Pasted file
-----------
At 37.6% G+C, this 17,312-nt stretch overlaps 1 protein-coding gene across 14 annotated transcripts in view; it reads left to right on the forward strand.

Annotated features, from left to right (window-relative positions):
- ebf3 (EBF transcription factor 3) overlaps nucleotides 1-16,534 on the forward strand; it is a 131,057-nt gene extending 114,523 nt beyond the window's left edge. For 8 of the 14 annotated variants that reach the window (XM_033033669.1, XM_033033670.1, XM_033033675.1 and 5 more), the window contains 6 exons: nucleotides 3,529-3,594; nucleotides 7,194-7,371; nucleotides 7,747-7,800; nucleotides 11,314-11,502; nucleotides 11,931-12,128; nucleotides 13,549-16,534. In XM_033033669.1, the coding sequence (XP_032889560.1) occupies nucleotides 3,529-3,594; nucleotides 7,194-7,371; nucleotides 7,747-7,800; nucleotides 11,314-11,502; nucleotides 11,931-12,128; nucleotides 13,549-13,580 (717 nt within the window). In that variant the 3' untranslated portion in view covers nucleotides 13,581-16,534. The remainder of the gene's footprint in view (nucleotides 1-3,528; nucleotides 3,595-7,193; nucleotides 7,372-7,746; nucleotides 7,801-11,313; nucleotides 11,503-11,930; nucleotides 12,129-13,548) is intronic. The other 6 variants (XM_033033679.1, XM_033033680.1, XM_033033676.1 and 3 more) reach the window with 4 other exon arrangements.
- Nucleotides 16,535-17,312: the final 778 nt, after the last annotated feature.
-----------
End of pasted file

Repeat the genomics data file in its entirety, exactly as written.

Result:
At 37.6% G+C, this 17,312-nt stretch overlaps 1 protein-coding gene across 14 annotated transcripts in view; it reads left to right on the forward strand.

Annotated features, from left to right (window-relative positions):
- ebf3 (EBF transcription factor 3) overlaps nucleotides 1-16,534 on the forward strand; it is a 131,057-nt gene extending 114,523 nt beyond the window's left edge. For 8 of the 14 annotated variants that reach the window (XM_033033669.1, XM_033033670.1, XM_033033675.1 and 5 more), the window contains 6 exons: nucleotides 3,529-3,594; nucleotides 7,194-7,371; nucleotides 7,747-7,800; nucleotides 11,314-11,502; nucleotides 11,931-12,128; nucleotides 13,549-16,534. In XM_033033669.1, the coding sequence (XP_032889560.1) occupies nucleotides 3,529-3,594; nucleotides 7,194-7,371; nucleotides 7,747-7,800; nucleotides 11,314-11,502; nucleotides 11,931-12,128; nucleotides 13,549-13,580 (717 nt within the window). In that variant the 3' untranslated portion in view covers nucleotides 13,581-16,534. The remainder of the gene's footprint in view (nucleotides 1-3,528; nucleotides 3,595-7,193; nucleotides 7,372-7,746; nucleotides 7,801-11,313; nucleotides 11,503-11,930; nucleotides 12,129-13,548) is intronic. The other 6 variants (XM_033033679.1, XM_033033680.1, XM_033033676.1 and 3 more) reach the window with 4 other exon arrangements.
- Nucleotides 16,535-17,312: the final 778 nt, after the last annotated feature.